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07/11/2019 - 8:41am

Written by Rebecca Brown There has been recent concern over CRUK’s (Cancer Research UK) latest campaign, which features the claim ‘obesity is a cause of cancer too’ made to look like cigarette packets. It follows criticism of a previous, related campaign which also publicised links between obesity and cancer. Presumably, CRUK’s aim is to increase […]

07/11/2019 - 8:17am

Millions of Americans rely on the likes of birth control, IVF, and genetic testing to make plans as intimate and far-reaching as any they ever make. This is no less than the medicine of miracles. It fills empty cradles, frees families from terrible disease, and empowers them to fashion their lives on their own terms. But every year, thousands of accidents happen: Pharmacists mix up pills. Lab techs misread tests. Obstetricians tell women their healthy fetuses would be stillborn. These mistakes can’t be chalked up to reasonable slips of hand or lapses in judgment as often as human failures and flawed quality controls.

But political and economic forces conspire against meaningful regulation. And however egregious the offense, no statute or doctrine says that these injuries matter, legally speaking. The American legal system treats reproductive negligence less like mischief than misfortune. Some courts insist that thwarted plans are too easy to contrive and too hard to verify. Others wonder why victims didn’t just turn to abortion or adoption instead. Most are unwilling to risk characterizing any child’s birth as a legal injury. So judges throw up their hands when professional misconduct leaves patients with no baby, when they undertook reliable efforts to have one; any baby, when they set out to avoid pregnancy and parenthood; or a baby with different genetic traits than the health, sex, race, or resemblance they’d carefully selected.

This isn’t the first time that technological advances have outpaced the slow churn of the legislative process and existing tools of the common law. It was exactly one century ago, the legal scholar Roscoe Pound, then dean of Harvard Law School, published the new edition of his treatise, On the Law of Torts. What made the textbook remarkable was its inclusion of a prescient chapter that set forth an emerging right for the “Interference with Privacy.” That right is well-established today. But American law wasn’t much concerned with the exposure of secrets until advances in picture-taking made natural bedfellows with professional muckraking.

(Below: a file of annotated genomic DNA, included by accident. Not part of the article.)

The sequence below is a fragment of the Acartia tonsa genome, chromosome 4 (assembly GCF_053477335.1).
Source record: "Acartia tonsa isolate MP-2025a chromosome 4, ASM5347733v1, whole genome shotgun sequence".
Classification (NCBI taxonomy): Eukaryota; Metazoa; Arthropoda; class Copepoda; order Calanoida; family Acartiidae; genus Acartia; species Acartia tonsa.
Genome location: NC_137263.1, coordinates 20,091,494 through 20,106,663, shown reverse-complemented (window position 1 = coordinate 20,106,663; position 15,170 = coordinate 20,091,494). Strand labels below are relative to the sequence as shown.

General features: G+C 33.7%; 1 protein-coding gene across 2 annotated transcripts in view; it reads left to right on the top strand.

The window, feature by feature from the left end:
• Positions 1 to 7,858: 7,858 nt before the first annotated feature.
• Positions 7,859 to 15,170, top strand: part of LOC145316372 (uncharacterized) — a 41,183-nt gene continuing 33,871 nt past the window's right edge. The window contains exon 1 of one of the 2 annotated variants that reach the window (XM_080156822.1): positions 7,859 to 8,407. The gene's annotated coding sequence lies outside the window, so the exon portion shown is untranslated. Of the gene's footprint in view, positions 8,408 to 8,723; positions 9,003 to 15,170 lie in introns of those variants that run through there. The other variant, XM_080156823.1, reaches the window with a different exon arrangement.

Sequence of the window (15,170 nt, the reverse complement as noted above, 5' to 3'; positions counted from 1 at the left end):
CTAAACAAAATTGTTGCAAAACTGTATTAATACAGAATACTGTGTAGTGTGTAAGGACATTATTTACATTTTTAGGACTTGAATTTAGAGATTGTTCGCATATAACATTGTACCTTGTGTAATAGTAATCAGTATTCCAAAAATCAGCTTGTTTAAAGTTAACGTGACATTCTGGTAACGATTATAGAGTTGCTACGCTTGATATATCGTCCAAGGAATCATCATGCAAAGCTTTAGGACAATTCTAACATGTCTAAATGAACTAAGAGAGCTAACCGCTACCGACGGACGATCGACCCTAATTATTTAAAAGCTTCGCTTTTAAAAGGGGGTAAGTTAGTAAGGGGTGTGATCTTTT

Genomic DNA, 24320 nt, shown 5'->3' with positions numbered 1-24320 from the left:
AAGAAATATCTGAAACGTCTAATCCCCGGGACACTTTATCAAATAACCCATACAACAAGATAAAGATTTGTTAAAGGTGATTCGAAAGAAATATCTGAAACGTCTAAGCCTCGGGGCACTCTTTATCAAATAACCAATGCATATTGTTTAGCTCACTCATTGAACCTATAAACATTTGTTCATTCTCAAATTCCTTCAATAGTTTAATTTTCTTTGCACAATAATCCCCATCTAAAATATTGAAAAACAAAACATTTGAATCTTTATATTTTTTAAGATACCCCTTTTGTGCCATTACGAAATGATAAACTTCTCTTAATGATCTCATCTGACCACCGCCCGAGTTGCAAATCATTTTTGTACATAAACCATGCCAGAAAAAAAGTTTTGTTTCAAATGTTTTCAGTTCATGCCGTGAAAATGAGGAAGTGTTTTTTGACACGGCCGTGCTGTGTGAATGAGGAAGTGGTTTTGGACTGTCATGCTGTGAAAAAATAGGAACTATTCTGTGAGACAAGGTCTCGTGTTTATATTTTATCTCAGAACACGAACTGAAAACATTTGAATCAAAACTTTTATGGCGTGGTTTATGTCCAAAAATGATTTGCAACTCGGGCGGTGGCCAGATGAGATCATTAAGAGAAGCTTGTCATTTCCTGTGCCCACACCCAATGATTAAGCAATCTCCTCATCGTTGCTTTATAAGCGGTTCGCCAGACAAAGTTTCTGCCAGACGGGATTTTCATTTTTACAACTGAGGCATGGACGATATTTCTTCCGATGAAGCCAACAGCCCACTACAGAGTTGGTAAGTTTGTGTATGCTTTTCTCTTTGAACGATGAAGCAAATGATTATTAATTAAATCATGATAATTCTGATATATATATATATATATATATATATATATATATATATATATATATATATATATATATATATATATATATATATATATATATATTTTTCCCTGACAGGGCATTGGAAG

This post originally appeared on OUPblog. Read the rest of it there.

The post How Technology is Changing Reproduction and the Law appeared first on Bill of Health.

07/11/2019 - 4:18am

The 10th International Shared Decision Making Conference (ISDM 2019) was both productive and pleasurable. The good questions made me reflect, revise, and clarify my arguments.

Check this page for news of ISDM 2021. I will be building more co...

07/11/2019 - 4:18am

The 10th International Shared Decision Making Conference (ISDM 2019) was both productive and pleasurable. The good questions made me reflect, revise, and clarify my arguments.

07/11/2019 - 4:18am

The 10th International Shared Decision Making Conference (ISDM 2019) was both productive and pleasurable. The good questions made me reflect, revise, and clarify my arguments.

Check this page for news of ISDM 2021. I will be building more co...

07/11/2019 - 3:00am

Two former psychiatrists for the Montana State Hospital allege that dementia patients are “bullied” into being placed on do-not-resuscitate status. “They weren’t doing aggressive medical treatment for medical problems that came up. . . . And there was an uncomfortable push for people to be on DNR status.”


07/11/2019 - 3:00am
Two former psychiatrists for the Montana State Hospital allege that dementia patients are “bullied” into being placed on do-not-resuscitate status. “They weren’t doing aggressive medical treatment for medical problems that came up. . . . And there was an uncomfortable push for people to be on DNR status.”
07/11/2019 - 3:00am

Two former psychiatrists for the Montana State Hospital allege that dementia patients are “bullied” into being placed on do-not-resuscitate status. “They weren’t doing aggressive medical treatment for medical problems that came up. . . . And there was an uncomfortable push for people to be on DNR status.”


07/11/2019 - 2:00am